United States v. Donald Trump

United States v. Donald Trump


  • On June 8, 2023, 10 months after the Federal Bureau of Investigation (FBI) raided former President Donald J.
  • Trump’s Mar-a-Lago residence, the Department of Justice (DOJ), through its appointed Counsel Jack Smith, filed a 44-page, 37-count indictment against Trump in the United States District Court for the Southern
  • District of Florida alleging mishandling of classified documents, obstructing justice, and making false statements.
  • The indictment alleges 31 counts of willful retention of national defense information, which is a violation of the Espionage Act. The charge was brought 31 times for each of the 31 separate documents.
  • One count alleges conspiracy to obstruct justice. Trump is accused of conspiring with his personal aide,
  • Walt Nauta, to hide classified documents from the FBI and the grand jury investigating the case.
  • The other charges involve withholding documents, corruptly concealing documents, and making false statements to law enforcement authorities.
  • The potential prison sentences for Trump add up to hundreds of years, although such convictions rarely result in the maximum sentence.
  • Trump appeared for his arraignment on Tuesday, June 13, where he entered a plea of not guilty on all counts preceding his release.



  • This is the first time in history that a former president has been indicted; former President Donald J. Trump is the leading political opponent to Joe Biden, the sitting president; and this lawsuit is being brought by Biden’s DOJ.
  • Biden also removed 25–30 highly classified documents to a private think tank and his home, some of which allegedly stems from his time in the U.S. Senate. Unlike executive branch officials, senators are not permitted to remove classified intelligence from safekeeping and may view these documents only at secure locations on Capitol Hill. If Biden had such documents, his actions would not be unintentional or accidental. President Biden has allegedly been in unlawful possession of classified documents for more than a decade. The DOJ has appointed Special Counsel Robert Hur to investigate Biden’s conduct, but to date, Biden has not been prosecuted.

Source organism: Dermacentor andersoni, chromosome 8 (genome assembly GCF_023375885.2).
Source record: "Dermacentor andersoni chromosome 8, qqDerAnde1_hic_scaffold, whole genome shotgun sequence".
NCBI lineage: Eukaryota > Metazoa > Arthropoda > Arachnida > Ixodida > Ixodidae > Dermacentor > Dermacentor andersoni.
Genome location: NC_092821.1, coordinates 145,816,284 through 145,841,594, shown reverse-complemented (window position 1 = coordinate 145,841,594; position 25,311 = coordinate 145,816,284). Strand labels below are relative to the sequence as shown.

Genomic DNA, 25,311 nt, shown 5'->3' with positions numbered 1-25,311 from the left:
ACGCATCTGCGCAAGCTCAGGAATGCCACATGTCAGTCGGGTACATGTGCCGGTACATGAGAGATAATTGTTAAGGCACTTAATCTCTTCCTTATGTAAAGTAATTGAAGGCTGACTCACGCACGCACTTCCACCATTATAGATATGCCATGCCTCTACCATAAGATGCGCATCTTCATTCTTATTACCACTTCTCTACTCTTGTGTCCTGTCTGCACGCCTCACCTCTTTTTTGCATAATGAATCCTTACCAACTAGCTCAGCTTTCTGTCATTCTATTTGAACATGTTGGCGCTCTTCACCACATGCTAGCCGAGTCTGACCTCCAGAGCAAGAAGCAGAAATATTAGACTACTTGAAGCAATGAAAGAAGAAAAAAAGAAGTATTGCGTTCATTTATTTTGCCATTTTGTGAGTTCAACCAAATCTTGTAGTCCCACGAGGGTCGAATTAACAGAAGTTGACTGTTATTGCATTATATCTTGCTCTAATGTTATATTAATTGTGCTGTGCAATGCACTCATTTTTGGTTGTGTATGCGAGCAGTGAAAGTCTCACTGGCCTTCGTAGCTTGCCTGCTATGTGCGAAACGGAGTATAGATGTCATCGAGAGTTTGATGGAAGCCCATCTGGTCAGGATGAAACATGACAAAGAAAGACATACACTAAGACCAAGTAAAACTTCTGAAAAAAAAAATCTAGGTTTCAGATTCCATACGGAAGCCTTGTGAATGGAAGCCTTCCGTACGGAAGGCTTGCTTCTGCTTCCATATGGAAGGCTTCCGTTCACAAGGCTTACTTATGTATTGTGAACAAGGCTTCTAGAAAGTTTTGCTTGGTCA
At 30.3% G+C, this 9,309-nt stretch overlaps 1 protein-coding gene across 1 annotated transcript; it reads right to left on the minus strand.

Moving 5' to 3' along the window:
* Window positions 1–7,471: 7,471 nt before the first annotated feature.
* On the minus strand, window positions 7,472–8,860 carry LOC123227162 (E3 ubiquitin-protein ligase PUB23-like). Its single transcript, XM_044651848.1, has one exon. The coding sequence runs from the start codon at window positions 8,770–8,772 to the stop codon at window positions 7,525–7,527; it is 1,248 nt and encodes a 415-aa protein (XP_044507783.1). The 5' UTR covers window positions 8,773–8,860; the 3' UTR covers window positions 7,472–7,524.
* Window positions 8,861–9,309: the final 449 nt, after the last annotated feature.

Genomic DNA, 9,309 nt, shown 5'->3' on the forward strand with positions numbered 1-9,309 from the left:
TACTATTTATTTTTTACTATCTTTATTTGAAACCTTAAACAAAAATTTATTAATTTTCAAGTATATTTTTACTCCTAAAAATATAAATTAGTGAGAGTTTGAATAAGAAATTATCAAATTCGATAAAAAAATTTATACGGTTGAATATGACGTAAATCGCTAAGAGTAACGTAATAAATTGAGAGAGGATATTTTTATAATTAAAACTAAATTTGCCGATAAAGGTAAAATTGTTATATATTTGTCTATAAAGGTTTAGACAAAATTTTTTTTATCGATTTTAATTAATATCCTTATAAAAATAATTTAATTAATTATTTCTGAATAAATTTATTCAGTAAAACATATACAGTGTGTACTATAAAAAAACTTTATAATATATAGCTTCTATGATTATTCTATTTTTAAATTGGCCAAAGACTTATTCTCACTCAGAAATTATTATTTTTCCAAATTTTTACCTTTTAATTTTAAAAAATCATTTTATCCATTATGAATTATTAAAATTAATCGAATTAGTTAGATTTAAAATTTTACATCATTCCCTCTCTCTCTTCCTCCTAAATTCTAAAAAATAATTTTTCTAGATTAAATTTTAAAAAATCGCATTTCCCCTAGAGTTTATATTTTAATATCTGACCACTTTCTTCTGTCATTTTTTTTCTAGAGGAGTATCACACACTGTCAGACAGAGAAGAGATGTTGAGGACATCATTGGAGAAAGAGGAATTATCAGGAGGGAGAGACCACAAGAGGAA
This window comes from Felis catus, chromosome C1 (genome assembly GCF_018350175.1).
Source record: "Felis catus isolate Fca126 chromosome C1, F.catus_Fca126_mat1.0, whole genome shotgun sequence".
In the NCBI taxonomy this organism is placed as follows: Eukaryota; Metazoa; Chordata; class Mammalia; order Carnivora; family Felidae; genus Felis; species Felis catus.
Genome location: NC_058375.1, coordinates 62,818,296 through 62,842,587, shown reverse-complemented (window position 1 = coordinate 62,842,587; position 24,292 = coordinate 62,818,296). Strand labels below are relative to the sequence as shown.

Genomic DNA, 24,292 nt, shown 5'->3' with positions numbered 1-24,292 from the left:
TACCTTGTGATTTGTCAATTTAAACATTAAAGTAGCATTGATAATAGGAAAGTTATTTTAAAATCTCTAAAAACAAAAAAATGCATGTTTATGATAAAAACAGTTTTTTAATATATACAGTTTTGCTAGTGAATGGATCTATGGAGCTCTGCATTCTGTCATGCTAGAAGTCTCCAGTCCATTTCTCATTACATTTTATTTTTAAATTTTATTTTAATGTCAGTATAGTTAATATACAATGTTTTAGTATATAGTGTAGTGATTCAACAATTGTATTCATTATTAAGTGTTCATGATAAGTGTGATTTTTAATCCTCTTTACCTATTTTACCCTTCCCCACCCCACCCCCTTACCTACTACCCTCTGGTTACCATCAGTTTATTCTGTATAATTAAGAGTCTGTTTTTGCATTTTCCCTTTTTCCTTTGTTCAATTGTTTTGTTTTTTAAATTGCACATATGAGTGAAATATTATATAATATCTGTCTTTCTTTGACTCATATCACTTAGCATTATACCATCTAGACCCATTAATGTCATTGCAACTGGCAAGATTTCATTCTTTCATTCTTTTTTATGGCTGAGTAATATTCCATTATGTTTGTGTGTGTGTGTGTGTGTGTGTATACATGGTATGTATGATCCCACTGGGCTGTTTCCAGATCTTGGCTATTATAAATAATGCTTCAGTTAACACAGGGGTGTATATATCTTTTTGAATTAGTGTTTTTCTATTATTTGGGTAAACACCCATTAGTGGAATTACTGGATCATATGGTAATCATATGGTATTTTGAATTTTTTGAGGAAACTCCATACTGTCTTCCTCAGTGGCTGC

• Former Secretary of State Hillary Clinton violated State Department policy and ignored concerns raised by the National Archives when she stored classified information on her home server. Clinton obstructed an investigation into the matter by refusing to speak to investigators with the Office of Inspector General, denying that she had classified documents, and destroying more than 33,000 emails she claimed were personal, yet she was never prosecuted. Moreover, Jim Comey, the FBI director at the time, declined to prosecute Clinton, saying, “Although there is evidence of potential violations … regarding the handling of classified information, our judgment is that no reasonable prosecutor would bring such a case.” Comey himself leaked classified information but was not prosecuted.
  • Special Prosecutor Jack Smith, in one of his more notable corruption cases, prosecuted Robert McDonnell, the former governor of Virginia, a Republican, of honest services fraud and illegally accepting gifts. McDonnell’s conviction was unanimously overturned by the United States Supreme Court. Justice Breyer expressed grave concern about separation of powers in the McDonnell case and warned that “to give that kind of power to a criminal prosecutor, who is virtually uncontrollable, is dangerous …” (See Oral Arguments, McDonnell v. U.S., No. 15-474, p. 32, April 2016).

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